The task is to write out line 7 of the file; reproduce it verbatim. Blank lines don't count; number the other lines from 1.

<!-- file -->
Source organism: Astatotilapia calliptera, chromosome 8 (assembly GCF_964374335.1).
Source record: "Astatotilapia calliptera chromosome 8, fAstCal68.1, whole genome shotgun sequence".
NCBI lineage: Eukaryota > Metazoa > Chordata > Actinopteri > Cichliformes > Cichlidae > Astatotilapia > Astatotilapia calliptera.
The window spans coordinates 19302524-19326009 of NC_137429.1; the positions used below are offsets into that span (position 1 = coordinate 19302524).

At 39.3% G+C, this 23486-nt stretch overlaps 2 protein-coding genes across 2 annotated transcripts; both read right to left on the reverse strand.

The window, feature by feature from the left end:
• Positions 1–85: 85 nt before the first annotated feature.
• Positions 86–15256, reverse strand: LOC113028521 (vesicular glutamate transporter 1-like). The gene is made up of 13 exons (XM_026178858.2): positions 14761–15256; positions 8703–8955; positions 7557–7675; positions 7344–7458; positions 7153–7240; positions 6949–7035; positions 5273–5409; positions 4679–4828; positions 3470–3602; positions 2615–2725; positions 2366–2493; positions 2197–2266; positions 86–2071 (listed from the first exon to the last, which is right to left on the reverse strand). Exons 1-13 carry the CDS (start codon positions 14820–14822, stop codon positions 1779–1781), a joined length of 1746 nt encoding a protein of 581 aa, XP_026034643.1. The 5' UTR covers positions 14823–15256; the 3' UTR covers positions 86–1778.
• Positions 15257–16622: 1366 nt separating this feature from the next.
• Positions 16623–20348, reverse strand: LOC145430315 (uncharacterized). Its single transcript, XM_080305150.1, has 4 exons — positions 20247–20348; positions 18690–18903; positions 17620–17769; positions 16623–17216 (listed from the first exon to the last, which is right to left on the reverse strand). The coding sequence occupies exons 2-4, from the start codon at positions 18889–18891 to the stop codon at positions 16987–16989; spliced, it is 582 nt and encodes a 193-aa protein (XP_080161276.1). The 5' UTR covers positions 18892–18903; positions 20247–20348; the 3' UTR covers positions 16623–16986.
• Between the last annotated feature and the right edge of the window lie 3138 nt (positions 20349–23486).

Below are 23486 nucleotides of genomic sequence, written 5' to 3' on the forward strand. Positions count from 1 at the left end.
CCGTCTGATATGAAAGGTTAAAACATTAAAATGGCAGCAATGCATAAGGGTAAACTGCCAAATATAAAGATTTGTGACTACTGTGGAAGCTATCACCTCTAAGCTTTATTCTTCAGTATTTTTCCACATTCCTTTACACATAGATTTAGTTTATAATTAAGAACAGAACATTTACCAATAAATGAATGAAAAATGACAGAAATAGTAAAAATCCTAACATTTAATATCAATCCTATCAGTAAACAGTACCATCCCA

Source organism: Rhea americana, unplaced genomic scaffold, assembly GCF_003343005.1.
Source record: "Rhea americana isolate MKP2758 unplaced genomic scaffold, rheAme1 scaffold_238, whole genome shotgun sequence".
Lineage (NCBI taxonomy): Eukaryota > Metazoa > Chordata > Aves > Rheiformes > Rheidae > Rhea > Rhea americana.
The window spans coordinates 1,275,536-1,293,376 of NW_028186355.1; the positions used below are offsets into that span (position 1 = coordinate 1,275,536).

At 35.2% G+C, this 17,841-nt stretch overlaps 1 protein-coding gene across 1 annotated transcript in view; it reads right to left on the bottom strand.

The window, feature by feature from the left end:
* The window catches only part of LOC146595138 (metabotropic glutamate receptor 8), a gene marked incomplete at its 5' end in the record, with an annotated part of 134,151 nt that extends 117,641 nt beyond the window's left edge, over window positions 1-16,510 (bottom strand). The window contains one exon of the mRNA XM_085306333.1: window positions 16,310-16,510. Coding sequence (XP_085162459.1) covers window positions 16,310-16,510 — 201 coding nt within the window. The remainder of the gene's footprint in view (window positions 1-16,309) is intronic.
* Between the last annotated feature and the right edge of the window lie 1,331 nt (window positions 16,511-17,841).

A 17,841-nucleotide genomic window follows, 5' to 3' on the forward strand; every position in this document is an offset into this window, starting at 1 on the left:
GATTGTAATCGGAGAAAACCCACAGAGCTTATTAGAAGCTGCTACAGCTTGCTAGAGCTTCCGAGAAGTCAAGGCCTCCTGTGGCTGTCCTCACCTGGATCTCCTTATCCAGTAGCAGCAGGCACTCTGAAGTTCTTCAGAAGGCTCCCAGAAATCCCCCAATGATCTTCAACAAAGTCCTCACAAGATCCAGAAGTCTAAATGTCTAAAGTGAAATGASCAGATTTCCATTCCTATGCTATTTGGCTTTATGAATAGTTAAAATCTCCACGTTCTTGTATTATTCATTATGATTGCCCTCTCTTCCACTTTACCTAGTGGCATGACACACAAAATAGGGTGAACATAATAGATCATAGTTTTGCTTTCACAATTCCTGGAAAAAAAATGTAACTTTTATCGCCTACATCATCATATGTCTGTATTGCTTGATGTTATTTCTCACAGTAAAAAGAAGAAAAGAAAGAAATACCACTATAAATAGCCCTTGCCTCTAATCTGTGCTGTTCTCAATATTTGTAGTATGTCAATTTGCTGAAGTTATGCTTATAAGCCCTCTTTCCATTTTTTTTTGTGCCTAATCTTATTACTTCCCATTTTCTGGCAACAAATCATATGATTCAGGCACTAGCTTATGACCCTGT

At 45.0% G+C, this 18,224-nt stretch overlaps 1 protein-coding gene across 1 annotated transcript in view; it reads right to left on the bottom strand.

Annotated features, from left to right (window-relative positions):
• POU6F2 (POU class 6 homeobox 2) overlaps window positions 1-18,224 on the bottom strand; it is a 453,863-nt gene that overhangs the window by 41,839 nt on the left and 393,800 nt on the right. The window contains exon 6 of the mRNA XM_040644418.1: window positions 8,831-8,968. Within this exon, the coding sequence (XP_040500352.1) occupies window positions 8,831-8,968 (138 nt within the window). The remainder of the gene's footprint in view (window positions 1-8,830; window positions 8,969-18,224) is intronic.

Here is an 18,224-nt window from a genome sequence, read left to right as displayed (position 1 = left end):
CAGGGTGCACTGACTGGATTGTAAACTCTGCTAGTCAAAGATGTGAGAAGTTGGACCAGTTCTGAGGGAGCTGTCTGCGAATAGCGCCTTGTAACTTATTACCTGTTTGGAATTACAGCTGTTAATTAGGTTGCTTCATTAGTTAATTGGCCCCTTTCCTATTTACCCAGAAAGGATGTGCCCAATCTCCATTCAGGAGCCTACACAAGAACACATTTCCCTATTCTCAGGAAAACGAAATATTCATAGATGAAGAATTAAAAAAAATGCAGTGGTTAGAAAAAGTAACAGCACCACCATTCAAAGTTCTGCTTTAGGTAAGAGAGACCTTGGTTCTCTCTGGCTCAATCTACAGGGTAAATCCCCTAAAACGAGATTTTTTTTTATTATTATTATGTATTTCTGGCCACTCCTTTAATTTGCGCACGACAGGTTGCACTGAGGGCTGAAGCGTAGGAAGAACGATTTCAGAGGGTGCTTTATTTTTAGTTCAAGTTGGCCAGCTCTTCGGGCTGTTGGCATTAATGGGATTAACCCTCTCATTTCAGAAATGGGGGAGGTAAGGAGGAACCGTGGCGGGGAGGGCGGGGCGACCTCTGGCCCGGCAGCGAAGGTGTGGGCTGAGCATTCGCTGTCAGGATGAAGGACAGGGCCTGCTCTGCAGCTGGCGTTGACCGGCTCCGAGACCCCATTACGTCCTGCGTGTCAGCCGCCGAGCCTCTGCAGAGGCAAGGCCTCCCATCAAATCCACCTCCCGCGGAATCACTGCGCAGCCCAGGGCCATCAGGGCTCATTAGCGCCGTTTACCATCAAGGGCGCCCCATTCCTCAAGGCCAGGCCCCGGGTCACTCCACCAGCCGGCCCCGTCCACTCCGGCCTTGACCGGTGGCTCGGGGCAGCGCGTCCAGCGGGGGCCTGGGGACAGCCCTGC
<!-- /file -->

• Positions 1–85: 85 nt before the first annotated feature.